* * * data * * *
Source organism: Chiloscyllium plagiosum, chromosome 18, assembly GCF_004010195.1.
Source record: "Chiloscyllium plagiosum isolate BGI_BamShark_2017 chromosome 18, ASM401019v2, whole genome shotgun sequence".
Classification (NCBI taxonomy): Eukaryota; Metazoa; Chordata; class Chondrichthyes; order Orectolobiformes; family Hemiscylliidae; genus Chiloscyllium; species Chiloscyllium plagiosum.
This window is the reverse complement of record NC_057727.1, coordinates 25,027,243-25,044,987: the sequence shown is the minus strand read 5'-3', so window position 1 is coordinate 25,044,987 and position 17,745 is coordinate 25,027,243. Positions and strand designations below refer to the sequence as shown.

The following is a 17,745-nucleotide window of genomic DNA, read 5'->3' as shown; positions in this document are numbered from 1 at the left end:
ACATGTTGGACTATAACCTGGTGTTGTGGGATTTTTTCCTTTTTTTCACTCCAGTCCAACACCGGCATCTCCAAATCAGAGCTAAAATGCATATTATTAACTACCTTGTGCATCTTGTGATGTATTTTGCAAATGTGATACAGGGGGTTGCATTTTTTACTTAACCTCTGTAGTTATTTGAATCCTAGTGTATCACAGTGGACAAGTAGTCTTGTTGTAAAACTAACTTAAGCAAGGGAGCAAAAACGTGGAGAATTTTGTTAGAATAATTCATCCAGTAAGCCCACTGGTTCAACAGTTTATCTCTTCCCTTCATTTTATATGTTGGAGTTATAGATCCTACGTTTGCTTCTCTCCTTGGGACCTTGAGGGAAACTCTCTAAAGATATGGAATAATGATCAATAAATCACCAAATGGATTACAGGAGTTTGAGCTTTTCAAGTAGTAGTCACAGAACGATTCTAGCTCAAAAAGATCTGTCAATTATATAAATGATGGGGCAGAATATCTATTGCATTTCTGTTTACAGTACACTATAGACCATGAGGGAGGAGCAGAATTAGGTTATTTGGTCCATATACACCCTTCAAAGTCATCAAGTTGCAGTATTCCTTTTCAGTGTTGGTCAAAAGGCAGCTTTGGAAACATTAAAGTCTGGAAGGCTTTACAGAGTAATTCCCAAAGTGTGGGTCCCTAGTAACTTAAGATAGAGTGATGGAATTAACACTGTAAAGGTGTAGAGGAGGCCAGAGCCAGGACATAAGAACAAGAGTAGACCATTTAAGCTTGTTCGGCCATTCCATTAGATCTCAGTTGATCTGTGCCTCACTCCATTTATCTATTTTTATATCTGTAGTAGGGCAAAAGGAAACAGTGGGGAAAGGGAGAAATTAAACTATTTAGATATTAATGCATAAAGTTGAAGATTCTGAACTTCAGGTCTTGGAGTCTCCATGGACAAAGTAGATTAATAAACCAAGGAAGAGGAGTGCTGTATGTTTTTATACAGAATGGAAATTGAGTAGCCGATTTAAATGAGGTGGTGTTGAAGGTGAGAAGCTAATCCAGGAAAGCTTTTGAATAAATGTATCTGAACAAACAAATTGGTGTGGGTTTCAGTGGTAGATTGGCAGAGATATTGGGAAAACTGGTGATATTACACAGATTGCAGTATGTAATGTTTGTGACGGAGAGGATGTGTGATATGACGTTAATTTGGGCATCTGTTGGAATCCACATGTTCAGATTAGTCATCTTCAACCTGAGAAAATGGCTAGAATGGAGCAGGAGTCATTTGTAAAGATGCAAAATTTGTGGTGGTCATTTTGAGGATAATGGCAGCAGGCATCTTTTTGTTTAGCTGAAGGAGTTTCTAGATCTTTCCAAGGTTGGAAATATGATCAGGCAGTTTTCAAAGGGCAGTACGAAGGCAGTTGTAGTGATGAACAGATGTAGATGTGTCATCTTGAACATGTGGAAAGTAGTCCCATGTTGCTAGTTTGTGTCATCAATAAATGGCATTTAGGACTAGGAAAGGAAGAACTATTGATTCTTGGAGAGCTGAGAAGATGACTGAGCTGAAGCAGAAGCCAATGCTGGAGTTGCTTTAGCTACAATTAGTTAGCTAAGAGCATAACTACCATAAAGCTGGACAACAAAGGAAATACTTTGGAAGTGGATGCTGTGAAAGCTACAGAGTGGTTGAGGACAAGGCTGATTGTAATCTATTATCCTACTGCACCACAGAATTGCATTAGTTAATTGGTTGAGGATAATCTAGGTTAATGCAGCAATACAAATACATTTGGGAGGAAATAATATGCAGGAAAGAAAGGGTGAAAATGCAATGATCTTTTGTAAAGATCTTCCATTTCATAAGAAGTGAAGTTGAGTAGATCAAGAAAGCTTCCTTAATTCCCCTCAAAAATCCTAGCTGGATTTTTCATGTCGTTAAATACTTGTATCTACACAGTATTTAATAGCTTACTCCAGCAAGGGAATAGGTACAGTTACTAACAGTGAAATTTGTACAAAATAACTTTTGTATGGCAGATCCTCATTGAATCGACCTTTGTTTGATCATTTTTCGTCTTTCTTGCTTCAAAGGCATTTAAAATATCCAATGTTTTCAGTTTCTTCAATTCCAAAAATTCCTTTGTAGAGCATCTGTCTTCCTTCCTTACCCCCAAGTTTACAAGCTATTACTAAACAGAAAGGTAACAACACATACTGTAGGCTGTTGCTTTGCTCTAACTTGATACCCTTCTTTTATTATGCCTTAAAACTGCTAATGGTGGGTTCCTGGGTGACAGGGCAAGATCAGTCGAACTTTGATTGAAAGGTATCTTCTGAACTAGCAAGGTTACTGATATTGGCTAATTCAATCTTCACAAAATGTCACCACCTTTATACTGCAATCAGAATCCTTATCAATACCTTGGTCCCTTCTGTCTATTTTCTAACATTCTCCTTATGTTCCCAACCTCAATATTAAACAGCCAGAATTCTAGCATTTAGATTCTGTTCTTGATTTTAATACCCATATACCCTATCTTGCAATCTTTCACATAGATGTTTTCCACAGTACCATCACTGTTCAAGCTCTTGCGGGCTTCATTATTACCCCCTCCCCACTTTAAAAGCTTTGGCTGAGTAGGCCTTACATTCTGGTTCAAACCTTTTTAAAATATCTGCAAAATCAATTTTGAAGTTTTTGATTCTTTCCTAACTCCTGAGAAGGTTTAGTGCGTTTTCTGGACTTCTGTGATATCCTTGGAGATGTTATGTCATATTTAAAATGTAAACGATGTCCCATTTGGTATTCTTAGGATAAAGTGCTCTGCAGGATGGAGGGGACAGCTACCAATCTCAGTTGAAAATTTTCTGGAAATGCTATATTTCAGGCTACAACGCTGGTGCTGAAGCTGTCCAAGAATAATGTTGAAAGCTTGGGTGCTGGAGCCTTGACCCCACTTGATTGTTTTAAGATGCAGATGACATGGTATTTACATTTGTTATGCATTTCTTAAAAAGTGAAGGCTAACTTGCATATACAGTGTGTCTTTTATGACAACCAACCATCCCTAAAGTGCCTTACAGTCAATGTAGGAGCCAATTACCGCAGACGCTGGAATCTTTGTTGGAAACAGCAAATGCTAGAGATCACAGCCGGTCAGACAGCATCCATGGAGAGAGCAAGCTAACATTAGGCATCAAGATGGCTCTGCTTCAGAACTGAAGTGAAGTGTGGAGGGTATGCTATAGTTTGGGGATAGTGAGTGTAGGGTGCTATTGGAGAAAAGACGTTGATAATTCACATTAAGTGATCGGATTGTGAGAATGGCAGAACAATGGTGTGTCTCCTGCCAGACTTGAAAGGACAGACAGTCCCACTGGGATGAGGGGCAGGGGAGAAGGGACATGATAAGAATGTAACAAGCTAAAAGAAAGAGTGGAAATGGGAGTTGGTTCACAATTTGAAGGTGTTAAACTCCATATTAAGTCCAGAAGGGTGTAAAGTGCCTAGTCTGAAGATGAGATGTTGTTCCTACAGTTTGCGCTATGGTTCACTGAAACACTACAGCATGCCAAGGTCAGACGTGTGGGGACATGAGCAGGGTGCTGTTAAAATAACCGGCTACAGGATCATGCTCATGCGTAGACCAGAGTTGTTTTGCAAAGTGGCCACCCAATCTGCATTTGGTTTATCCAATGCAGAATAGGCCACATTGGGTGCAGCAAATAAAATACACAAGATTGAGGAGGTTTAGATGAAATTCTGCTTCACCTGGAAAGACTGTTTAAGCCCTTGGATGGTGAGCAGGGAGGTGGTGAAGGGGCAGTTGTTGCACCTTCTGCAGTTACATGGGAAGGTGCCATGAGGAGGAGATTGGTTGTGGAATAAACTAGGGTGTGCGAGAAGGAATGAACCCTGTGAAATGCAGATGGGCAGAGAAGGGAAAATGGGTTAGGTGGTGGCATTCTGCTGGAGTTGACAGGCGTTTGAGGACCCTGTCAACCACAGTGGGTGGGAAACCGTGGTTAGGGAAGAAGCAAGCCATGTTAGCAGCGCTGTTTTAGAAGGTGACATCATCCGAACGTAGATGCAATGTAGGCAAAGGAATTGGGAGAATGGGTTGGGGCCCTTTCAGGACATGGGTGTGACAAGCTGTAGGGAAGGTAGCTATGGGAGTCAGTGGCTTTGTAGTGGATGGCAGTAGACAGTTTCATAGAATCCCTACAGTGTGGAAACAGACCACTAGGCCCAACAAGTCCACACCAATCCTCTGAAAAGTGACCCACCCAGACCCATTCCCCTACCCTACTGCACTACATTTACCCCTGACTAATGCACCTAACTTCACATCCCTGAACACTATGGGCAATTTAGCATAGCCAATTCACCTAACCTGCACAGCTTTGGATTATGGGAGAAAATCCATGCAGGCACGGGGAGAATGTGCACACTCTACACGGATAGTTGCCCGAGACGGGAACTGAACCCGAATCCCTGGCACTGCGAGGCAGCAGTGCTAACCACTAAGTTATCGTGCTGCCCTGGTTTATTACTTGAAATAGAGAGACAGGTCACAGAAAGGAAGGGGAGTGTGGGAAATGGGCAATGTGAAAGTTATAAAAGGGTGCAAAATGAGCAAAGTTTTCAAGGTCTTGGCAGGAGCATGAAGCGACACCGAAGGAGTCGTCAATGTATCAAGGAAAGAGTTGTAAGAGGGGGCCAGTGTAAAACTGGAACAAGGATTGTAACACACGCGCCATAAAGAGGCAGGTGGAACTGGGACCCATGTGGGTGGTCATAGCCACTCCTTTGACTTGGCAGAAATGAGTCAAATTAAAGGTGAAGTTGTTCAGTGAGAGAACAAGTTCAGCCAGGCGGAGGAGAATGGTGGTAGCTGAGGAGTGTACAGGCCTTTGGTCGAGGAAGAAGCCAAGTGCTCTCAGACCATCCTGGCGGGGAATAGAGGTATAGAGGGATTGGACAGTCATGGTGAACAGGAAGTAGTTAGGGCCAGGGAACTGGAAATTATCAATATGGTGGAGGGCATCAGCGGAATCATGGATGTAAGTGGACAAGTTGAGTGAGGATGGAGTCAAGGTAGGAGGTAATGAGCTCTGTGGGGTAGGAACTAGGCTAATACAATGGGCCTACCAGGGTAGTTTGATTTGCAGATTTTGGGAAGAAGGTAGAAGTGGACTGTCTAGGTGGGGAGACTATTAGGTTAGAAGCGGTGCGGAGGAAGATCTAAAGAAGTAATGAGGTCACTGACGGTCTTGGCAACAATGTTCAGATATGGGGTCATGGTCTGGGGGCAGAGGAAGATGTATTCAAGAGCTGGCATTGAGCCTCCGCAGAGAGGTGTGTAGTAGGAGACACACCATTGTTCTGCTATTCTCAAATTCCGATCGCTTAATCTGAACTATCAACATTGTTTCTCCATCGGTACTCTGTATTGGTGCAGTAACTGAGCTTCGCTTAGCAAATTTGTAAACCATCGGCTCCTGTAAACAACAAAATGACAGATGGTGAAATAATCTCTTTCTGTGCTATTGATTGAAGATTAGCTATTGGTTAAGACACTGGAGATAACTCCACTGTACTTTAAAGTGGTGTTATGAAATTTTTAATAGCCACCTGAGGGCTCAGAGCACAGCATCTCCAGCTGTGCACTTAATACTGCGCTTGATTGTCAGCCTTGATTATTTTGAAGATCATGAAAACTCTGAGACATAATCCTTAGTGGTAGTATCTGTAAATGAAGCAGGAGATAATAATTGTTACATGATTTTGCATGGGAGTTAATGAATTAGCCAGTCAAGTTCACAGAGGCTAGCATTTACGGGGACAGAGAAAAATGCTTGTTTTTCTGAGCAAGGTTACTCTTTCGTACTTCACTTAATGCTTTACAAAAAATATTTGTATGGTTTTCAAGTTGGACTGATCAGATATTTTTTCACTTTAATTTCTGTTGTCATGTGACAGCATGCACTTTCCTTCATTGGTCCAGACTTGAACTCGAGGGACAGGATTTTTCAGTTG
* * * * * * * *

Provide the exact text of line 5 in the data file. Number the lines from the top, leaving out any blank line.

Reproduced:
The following is a 17,745-nucleotide window of genomic DNA, read 5'->3' as shown; positions in this document are numbered from 1 at the left end: